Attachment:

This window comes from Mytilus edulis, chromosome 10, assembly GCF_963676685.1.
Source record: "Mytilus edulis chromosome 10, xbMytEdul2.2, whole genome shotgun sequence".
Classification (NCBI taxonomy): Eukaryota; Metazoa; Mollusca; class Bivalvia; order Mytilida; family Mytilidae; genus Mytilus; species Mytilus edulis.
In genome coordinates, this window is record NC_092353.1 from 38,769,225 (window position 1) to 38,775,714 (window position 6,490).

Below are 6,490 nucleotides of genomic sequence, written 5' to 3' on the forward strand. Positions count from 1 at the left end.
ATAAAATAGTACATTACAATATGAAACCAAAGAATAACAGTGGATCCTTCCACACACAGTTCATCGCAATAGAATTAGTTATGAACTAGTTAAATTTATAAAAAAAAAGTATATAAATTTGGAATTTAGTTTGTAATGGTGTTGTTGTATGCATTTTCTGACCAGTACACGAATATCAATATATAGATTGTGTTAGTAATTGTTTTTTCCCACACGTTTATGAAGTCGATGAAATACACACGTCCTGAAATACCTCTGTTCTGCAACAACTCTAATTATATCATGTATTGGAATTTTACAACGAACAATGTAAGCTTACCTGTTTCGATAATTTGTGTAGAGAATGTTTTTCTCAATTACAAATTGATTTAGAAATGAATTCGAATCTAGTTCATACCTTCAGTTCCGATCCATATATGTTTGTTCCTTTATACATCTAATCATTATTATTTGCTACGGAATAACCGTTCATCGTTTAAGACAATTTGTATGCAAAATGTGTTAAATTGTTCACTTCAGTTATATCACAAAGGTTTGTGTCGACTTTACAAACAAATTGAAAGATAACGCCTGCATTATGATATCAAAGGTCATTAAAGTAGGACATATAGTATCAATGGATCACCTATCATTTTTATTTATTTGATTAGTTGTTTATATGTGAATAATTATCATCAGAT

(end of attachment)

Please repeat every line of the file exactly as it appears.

This window comes from Mytilus edulis, chromosome 10, assembly GCF_963676685.1.
Source record: "Mytilus edulis chromosome 10, xbMytEdul2.2, whole genome shotgun sequence".
Classification (NCBI taxonomy): Eukaryota; Metazoa; Mollusca; class Bivalvia; order Mytilida; family Mytilidae; genus Mytilus; species Mytilus edulis.
In genome coordinates, this window is record NC_092353.1 from 38,769,225 (window position 1) to 38,775,714 (window position 6,490).

Below are 6,490 nucleotides of genomic sequence, written 5' to 3' on the forward strand. Positions count from 1 at the left end.
ATAAAATAGTACATTACAATATGAAACCAAAGAATAACAGTGGATCCTTCCACACACAGTTCATCGCAATAGAATTAGTTATGAACTAGTTAAATTTATAAAAAAAAAGTATATAAATTTGGAATTTAGTTTGTAATGGTGTTGTTGTATGCATTTTCTGACCAGTACACGAATATCAATATATAGATTGTGTTAGTAATTGTTTTTTCCCACACGTTTATGAAGTCGATGAAATACACACGTCCTGAAATACCTCTGTTCTGCAACAACTCTAATTATATCATGTATTGGAATTTTACAACGAACAATGTAAGCTTACCTGTTTCGATAATTTGTGTAGAGAATGTTTTTCTCAATTACAAATTGATTTAGAAATGAATTCGAATCTAGTTCATACCTTCAGTTCCGATCCATATATGTTTGTTCCTTTATACATCTAATCATTATTATTTGCTACGGAATAACCGTTCATCGTTTAAGACAATTTGTATGCAAAATGTGTTAAATTGTTCACTTCAGTTATATCACAAAGGTTTGTGTCGACTTTACAAACAAATTGAAAGATAACGCCTGCATTATGATATCAAAGGTCATTAAAGTAGGACATATAGTATCAATGGATCACCTATCATTTTTATTTATTTGATTAGTTGTTTATATGTGAATAATTATCATCAGAT